Here’s What’s Really Inside Your Hot Dog

Hotdog and Fries with a Beer

There are plenty of jokes floating around about what, exactly, goes into a classic hot dog. My grandfather’s favorite was that they’re made from the “lips and a-holes” of the pig – basically the spare parts.

Whatever’s inside them, most of us Americans indulge from time to time, even if it’s just at the occasional baseball game, so you might be curious just what you’re putting into your body.

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If so, we’ve got your answers!

The good news is that since the early 1900s, there have been strict regulations that tell meat-processing and packing facilities exactly what can go into our food, and what definitely shouldn’t, and hot dogs are obviously subject to these rules and checks.

That said, along with your beef, pork, turkey, or chicken, you’re probably getting a good helping of “trimmings,” which are the fatty tissue, sinewy muscle, organ meat, and meat from the skull typically left on the table.

Then they precook the whole bundle to kill bacteria and form it into a paste before pushing through a sieve to form a hamburger-like texture.

Hungry yet?

This is when they add things like vitamin C to air in curing, and water, corn syrup, or spices for flavor.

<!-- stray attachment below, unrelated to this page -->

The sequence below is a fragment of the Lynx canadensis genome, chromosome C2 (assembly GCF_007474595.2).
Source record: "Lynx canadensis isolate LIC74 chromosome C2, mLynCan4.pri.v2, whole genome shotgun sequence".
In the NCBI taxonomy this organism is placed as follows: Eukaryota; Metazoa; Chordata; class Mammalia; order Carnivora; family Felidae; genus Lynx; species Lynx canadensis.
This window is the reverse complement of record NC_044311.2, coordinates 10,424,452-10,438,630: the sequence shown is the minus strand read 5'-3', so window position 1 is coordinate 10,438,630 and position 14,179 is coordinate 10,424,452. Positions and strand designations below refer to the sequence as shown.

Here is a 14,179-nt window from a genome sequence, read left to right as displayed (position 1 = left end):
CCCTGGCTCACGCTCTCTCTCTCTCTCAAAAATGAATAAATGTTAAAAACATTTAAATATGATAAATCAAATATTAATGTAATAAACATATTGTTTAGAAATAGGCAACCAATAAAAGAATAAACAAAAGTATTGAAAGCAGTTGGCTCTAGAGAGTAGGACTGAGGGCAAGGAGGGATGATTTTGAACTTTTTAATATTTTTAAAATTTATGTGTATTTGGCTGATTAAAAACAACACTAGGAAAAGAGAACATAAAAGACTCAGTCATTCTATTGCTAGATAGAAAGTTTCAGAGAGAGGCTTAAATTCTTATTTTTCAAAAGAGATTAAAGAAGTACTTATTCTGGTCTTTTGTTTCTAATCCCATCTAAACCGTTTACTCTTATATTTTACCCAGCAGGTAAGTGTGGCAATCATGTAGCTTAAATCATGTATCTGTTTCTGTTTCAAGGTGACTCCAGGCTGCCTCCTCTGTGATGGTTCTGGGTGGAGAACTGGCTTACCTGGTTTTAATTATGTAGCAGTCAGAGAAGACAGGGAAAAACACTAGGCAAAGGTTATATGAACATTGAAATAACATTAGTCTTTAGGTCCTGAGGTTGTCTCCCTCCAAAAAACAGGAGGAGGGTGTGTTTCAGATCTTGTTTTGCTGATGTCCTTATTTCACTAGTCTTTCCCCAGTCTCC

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You urban legend that ground-up earthworms comes up here, when many places add sodium erythorbate, but the National Hot Dog and Sausage Council continues to refute the claim.

“In contrast to a popular urban legend, erythorbate is NOT made from earthworms, though the U.S. Department of Agriculture reports receiving many inquiries about erythorbate’s source. It is speculated that the similarity in the spelling of the words ‘erythorbate’ and ‘earthworms’ has led to this confusion.”

There you go – buy it or don’t.

The earthworm-free meat paste is pureed and shoved into casings before being cooked, getting a water rinse, and being packaged for their trips to the grocery store.

It sounds gross, sure, but I’m guessing most of our processed foods would, if we understood the entire process – and it’s all USDA-approved.

The bottom line is that yes, if your ingredients say “variety meats” or “meat by-products” you’re for sure eating heart and other organ material, tons of additives like MSG and nitrates, etc.

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If you spring for the package that’s labeled “all beef, pork, etc” then you’ll be getting all muscle tissue, no organs.

My grandfather was right, though – the “tissue” comes from a bunch of random, leftover parts that would otherwise go into the trash bin.

I say enjoy your occasional hot dog – there’s nothing in there that’s going to kill you.

In moderation, anyway.